'UK charity offering media jobs to UK’s ethnic minorities: Blatant racism or rightful move?'

Pedestrians walk through the Chinatown district of London. © Luke MacGregor
A media job ad white people cannot apply for has sparked a debate in the UK. But what’s wrong with giving ethnic minorities a helping hand? What sort of reaction should be expected from the British public?

Michael Raddie, co-editor of BSNews.info and David Vance, political commentator discussed this issue with RT.

A British company has sparked a backlash over its controversial offer of placements at entertainment and media outlets, including the BBC. 'Creative Access', registered as a charity, is offering paid internships to UK citizens. However, only Britons from ethnic minorities can apply for the jobs.

RT has requested an explanation from the BBC and is expecting a reply. RT also reached out to ‘Creative Access.’ The company says it is specifically targeting a group of the British population that is 'under-represented' in the media sector.

RT: David, if that's really the case then what's wrong with giving minorities a shot at a few internships?

David Vance: I think it’s wrong on several levels. First of all, most obviously, it is wrong to discriminate against anybody on the basis of their skin color. It is incredible that this is exactly what the BBC and Creative Access seek to do. At that level it is fundamentally wrong. The second thing is – it is fundamentally insulting to those people from ethnic minorities, because it implies that the only basis on which they can get a role in the media is if white people are excluded from applying for the same roles. So it is wrong on every front.  

RT: Michael, some critics say 'Creative Access' is essentially promoting a policy of affirmative action, otherwise known as positive discrimination. But it is prejudice, isn’t it? 

Michael Raddie: We have to remember that the company is a charity. This is so crucial. I wouldn’t even call it a job – it is an internship that is partly funded by the charity. We wouldn’t claim a healthy person [has] declared himself not benefiting from Macmillan cancer research charity. That would just be incredibly insane, wouldn’t it? And it is exactly the same thing here. If it wasn’t a charity, if it was the BBC advertising for the position themselves, then fair enough, that would be slightly different. That would be classed as racism and rightly so. But in the case of a charity that wants to increase the numbers of people from ethnic minorities into the media with the aim, I guess, of providing them all reflective media presence in the country – that has to be commended.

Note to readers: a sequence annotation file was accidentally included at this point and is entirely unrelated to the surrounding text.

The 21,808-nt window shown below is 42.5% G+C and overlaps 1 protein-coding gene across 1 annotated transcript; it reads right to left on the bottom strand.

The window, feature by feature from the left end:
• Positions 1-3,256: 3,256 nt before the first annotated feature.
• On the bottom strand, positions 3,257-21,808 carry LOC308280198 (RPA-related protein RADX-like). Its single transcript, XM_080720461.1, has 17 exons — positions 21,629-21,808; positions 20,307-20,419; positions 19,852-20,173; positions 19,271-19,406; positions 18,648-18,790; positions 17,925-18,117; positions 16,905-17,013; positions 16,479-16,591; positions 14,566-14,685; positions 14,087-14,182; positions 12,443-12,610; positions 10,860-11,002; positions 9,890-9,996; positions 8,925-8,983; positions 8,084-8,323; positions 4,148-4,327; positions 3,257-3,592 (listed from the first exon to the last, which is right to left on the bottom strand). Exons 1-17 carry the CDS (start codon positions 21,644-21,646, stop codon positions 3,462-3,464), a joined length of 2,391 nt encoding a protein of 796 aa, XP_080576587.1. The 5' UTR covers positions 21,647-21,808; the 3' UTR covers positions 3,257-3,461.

RT: According to RT research, this organization calls itself a charity, but it is partially funded by taxpayers’ money. So that means that the white majority of the UK is paying for the internships that they can’t even apply for. What’s your take on that Michael?

MR: But they could apply for other internships. They just can’t apply via the Charity – that is the point. There are a lot of internships advertised by the BBC themselves. This particular internship or program is advertised by the charity, funded by the charity. The charity is not breaching any laws in this country.

DV: What Mike has just said is wrong. Fifty percent of the funding does come from the BBC. The so-called charity is not funding the entire cost of the internship. So 50 percent of it is coming from the BBC. Therefore, the BBC has a responsibility not to discriminate against people on the color of their skin. Furthermore, as regards this charity, isn’t it interesting, the chief executive of this charity stood for the Labor Party in the recent parliamentary election? So I would suggest that what we have here is the liberal elite through Labor, and in this case the BBC is seeking perversely in 2016 to tell someone they cannot apply for a job, because of their skin color. Isn’t it just blatant racism? 

RT: David, this has been going on for a long time, hasn’t it?

DV: Yes, but here is the thing: the 2010 Equalities Act specifically rules out being able to discriminate against anybody for a job on the basis of the color of their skin. That it is absolutely reasonable to try and encourage people from all backgrounds to apply for a job, to actively then stop one particular group is unlawful. I am surprised that the BBC shouldn’t end up in court, because what it is doing to my mind is indirect contradiction of the 2010 Equalities Act.

The statements, views and opinions expressed in this column are solely those of the author and do not necessarily represent those of RT.